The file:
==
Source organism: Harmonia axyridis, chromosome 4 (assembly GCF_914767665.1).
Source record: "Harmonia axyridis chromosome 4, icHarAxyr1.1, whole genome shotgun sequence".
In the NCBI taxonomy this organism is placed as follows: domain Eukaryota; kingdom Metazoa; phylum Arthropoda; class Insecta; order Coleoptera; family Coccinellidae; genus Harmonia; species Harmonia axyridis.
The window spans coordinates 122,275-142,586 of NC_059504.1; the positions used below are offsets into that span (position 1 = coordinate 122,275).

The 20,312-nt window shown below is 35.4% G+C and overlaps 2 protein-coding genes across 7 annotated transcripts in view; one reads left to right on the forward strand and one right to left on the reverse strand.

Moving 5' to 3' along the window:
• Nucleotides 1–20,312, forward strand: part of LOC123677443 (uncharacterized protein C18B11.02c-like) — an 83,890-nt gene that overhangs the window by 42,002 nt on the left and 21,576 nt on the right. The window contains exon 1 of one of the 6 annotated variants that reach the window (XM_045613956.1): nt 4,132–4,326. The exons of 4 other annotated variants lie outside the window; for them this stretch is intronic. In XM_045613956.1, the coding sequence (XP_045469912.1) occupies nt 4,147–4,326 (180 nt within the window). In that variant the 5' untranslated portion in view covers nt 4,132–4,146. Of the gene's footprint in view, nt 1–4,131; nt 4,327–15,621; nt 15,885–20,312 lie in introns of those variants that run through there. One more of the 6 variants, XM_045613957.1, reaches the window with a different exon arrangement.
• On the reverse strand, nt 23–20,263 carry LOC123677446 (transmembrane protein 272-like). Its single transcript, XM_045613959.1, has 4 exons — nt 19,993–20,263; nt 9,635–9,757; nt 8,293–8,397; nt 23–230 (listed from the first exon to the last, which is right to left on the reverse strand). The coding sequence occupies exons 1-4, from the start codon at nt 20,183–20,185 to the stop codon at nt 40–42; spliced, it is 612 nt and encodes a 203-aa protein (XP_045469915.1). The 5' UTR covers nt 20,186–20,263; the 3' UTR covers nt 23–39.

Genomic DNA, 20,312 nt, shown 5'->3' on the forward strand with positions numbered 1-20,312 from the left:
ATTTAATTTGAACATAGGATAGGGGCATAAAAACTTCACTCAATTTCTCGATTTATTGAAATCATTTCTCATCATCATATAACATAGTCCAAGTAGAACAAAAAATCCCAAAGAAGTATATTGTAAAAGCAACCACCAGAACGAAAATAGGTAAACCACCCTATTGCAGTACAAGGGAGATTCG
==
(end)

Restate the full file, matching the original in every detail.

Source organism: Harmonia axyridis, chromosome 4 (assembly GCF_914767665.1).
Source record: "Harmonia axyridis chromosome 4, icHarAxyr1.1, whole genome shotgun sequence".
In the NCBI taxonomy this organism is placed as follows: domain Eukaryota; kingdom Metazoa; phylum Arthropoda; class Insecta; order Coleoptera; family Coccinellidae; genus Harmonia; species Harmonia axyridis.
The window spans coordinates 122,275-142,586 of NC_059504.1; the positions used below are offsets into that span (position 1 = coordinate 122,275).

The 20,312-nt window shown below is 35.4% G+C and overlaps 2 protein-coding genes across 7 annotated transcripts in view; one reads left to right on the forward strand and one right to left on the reverse strand.

Moving 5' to 3' along the window:
• Nucleotides 1–20,312, forward strand: part of LOC123677443 (uncharacterized protein C18B11.02c-like) — an 83,890-nt gene that overhangs the window by 42,002 nt on the left and 21,576 nt on the right. The window contains exon 1 of one of the 6 annotated variants that reach the window (XM_045613956.1): nt 4,132–4,326. The exons of 4 other annotated variants lie outside the window; for them this stretch is intronic. In XM_045613956.1, the coding sequence (XP_045469912.1) occupies nt 4,147–4,326 (180 nt within the window). In that variant the 5' untranslated portion in view covers nt 4,132–4,146. Of the gene's footprint in view, nt 1–4,131; nt 4,327–15,621; nt 15,885–20,312 lie in introns of those variants that run through there. One more of the 6 variants, XM_045613957.1, reaches the window with a different exon arrangement.
• On the reverse strand, nt 23–20,263 carry LOC123677446 (transmembrane protein 272-like). Its single transcript, XM_045613959.1, has 4 exons — nt 19,993–20,263; nt 9,635–9,757; nt 8,293–8,397; nt 23–230 (listed from the first exon to the last, which is right to left on the reverse strand). The coding sequence occupies exons 1-4, from the start codon at nt 20,183–20,185 to the stop codon at nt 40–42; spliced, it is 612 nt and encodes a 203-aa protein (XP_045469915.1). The 5' UTR covers nt 20,186–20,263; the 3' UTR covers nt 23–39.

Genomic DNA, 20,312 nt, shown 5'->3' on the forward strand with positions numbered 1-20,312 from the left:
ATTTAATTTGAACATAGGATAGGGGCATAAAAACTTCACTCAATTTCTCGATTTATTGAAATCATTTCTCATCATCATATAACATAGTCCAAGTAGAACAAAAAATCCCAAAGAAGTATATTGTAAAAGCAACCACCAGAACGAAAATAGGTAAACCACCCTATTGCAGTACAAGGGAGATTCG